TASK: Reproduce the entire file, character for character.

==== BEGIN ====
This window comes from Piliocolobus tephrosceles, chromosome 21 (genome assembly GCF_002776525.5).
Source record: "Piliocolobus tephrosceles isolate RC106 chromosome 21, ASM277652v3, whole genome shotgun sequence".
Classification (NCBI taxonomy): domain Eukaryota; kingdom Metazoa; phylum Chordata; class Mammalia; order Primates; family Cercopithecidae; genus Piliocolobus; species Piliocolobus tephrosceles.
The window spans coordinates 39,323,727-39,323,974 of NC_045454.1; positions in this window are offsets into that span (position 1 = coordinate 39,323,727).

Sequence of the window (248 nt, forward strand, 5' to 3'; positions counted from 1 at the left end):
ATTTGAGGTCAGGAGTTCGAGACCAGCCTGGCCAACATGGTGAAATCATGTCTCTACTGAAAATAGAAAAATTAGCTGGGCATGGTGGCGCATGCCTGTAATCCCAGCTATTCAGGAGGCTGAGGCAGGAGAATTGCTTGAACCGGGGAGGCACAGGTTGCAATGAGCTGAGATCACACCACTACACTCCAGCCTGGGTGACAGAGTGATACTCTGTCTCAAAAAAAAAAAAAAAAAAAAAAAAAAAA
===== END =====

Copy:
This window comes from Piliocolobus tephrosceles, chromosome 21 (genome assembly GCF_002776525.5).
Source record: "Piliocolobus tephrosceles isolate RC106 chromosome 21, ASM277652v3, whole genome shotgun sequence".
Classification (NCBI taxonomy): domain Eukaryota; kingdom Metazoa; phylum Chordata; class Mammalia; order Primates; family Cercopithecidae; genus Piliocolobus; species Piliocolobus tephrosceles.
The window spans coordinates 39,323,727-39,323,974 of NC_045454.1; positions in this window are offsets into that span (position 1 = coordinate 39,323,727).

Sequence of the window (248 nt, forward strand, 5' to 3'; positions counted from 1 at the left end):
ATTTGAGGTCAGGAGTTCGAGACCAGCCTGGCCAACATGGTGAAATCATGTCTCTACTGAAAATAGAAAAATTAGCTGGGCATGGTGGCGCATGCCTGTAATCCCAGCTATTCAGGAGGCTGAGGCAGGAGAATTGCTTGAACCGGGGAGGCACAGGTTGCAATGAGCTGAGATCACACCACTACACTCCAGCCTGGGTGACAGAGTGATACTCTGTCTCAAAAAAAAAAAAAAAAAAAAAAAAAAAA